Sort of off topic, but does anyone know anything about the “other” DE from Florida?? Not J. Bullard, but A. McAllister?? I was just wondering because I don’t watch a lot of college football and this kid’s measureables are off the charts!!! Does he have a bad “motor” or was he just out-shined by Bullard? Did he even play much, was he the other starter, or was he on the bench? Can anyone out there give me some idea of his talent? All I know is that he ran a 4.80 40(top 10), had a 34.5 in. vert(top 10), 10’8″ broad(longest among the DL by 5″), a 7.01 in the 3 cone(top 5), and a 4.00 in the 20 yard shuttle( top time by .21 and a new COMBINE RECORD). I’m not usually a big stat guy at the combine and feel teams move players up too much because of 40 times and silly events, but these numbers are CRAZY good. He is not really talked about at all for the draft, and I was wondering if we pick him with our last pick or as an UFA, if we can coach him up to be a solid player in the future. We do have a very good DL coach.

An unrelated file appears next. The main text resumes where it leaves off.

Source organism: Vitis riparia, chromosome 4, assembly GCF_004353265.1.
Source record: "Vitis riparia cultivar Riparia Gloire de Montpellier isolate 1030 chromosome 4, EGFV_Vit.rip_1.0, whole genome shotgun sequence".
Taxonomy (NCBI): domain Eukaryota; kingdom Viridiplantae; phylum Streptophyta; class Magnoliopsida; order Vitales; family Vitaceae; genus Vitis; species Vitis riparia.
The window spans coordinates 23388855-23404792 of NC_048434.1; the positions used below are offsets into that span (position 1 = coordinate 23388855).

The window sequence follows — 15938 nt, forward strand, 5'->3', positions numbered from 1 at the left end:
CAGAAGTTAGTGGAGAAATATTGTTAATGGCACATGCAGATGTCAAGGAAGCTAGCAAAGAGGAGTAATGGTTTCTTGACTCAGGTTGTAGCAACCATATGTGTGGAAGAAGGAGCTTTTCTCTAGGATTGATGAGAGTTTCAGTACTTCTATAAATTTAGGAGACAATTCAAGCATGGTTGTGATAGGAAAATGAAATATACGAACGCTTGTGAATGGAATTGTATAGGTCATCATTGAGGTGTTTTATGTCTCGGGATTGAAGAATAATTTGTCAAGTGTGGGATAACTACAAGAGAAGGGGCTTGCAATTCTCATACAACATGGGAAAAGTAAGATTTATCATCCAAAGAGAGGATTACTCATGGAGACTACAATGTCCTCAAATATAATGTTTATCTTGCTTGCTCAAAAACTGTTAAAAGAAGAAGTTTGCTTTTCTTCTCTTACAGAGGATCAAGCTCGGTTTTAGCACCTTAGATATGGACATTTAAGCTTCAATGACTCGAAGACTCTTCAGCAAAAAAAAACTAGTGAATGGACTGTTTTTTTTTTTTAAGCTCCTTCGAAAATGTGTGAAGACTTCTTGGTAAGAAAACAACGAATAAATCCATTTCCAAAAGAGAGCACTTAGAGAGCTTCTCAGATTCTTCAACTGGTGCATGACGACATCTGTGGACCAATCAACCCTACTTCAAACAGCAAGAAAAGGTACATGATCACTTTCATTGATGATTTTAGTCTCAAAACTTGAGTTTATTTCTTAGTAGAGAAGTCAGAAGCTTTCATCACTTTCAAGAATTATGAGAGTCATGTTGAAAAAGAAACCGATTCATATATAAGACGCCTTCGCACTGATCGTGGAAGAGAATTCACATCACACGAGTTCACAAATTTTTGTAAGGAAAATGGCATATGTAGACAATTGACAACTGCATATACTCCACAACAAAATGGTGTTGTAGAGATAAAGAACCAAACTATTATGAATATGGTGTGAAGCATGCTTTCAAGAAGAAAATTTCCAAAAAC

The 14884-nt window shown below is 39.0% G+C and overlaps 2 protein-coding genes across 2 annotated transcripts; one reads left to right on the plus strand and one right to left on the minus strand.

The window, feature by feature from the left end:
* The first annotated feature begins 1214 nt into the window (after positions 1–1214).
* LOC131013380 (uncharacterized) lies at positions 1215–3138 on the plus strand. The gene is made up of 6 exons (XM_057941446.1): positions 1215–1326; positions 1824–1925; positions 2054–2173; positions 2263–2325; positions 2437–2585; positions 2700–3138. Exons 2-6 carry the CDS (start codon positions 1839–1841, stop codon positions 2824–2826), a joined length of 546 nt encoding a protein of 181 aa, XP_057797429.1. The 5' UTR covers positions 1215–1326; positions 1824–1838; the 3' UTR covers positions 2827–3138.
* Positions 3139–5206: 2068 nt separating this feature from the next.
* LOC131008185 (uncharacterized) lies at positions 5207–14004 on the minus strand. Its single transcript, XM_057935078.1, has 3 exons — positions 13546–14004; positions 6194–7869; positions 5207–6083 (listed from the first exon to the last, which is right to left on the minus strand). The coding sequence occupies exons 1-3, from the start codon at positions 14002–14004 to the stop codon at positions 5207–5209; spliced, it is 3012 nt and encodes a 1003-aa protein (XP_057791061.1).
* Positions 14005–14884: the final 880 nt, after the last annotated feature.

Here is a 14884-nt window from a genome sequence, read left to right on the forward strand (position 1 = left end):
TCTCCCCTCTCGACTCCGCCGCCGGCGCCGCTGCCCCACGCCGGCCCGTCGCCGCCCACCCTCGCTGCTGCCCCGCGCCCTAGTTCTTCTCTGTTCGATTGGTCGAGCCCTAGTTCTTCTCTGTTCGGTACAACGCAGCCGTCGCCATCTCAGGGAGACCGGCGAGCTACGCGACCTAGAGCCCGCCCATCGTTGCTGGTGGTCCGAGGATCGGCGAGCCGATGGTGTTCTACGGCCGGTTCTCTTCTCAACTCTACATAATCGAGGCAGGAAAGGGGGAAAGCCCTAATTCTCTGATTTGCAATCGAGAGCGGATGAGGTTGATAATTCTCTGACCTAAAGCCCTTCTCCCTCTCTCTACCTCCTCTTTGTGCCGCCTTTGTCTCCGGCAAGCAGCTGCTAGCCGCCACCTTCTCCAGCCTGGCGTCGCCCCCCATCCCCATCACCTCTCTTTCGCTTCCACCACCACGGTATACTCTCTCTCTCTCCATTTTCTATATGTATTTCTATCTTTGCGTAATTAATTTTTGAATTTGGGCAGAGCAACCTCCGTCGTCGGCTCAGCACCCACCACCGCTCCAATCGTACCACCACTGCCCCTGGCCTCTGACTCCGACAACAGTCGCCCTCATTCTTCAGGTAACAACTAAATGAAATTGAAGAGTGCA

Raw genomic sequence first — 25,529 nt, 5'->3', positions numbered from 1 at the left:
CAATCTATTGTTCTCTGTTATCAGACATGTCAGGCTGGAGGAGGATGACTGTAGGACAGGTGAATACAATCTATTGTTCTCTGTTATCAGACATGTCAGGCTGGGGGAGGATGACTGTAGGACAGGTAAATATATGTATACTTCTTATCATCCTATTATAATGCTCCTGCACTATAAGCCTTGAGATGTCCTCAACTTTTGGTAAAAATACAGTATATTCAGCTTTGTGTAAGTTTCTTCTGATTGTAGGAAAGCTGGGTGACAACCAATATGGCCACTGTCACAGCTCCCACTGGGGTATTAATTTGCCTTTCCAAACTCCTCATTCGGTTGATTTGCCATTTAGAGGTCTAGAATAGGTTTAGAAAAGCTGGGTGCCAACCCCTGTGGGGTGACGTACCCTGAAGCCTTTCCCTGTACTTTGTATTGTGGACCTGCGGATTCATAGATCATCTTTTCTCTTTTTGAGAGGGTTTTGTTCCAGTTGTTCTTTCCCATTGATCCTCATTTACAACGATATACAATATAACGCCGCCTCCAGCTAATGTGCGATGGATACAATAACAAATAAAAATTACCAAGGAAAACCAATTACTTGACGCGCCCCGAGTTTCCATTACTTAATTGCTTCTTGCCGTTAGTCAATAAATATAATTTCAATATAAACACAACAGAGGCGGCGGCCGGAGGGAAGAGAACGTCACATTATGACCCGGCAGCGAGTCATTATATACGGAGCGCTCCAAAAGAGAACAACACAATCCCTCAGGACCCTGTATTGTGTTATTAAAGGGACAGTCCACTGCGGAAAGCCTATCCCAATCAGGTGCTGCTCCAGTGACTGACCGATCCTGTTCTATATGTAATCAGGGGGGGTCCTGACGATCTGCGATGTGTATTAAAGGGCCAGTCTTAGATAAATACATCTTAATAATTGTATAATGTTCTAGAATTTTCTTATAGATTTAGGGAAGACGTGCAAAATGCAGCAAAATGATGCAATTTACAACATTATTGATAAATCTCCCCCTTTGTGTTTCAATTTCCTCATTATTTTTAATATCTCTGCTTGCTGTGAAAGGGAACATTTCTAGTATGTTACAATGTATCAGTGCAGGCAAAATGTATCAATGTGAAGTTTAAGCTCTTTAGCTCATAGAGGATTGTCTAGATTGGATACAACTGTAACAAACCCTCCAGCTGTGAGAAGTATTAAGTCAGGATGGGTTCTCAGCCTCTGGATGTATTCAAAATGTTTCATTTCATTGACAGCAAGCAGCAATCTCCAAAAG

The Gators dismissed defensive end/edge rusher Alex McCalister from the team prior to the Gators’ Citrus Bowl meeting with Michigan for unspecified violation of team rules. McCalister was thought of as the Gators’ best pass-rusher and shared the team lead in sacks with Jonathan Bullard at 6.5 before a foot injury in mid-November. But for the off field stuff, he is almost a carbon copy of DE/OLB Leonard Floyd/UGA who will be taken in the 1st round.
McCalister was also one of three Gators suspended for Florida’s 2015 opener against New Mexico State for what the school termed a violation of University Athletic Association policy. Kid has a lot of potential, but has red flags among other issues regarding his weight and strength for the next level.
IMO, McCalister is more likely an OLB on a 3-4 team than an outside DE on a 4-3 team. If drafted late or selected as a UDFA, he would probably be taken as a development player.
Thanks macabee, that is exactly what I was looking for. Actually, even more info than I expected.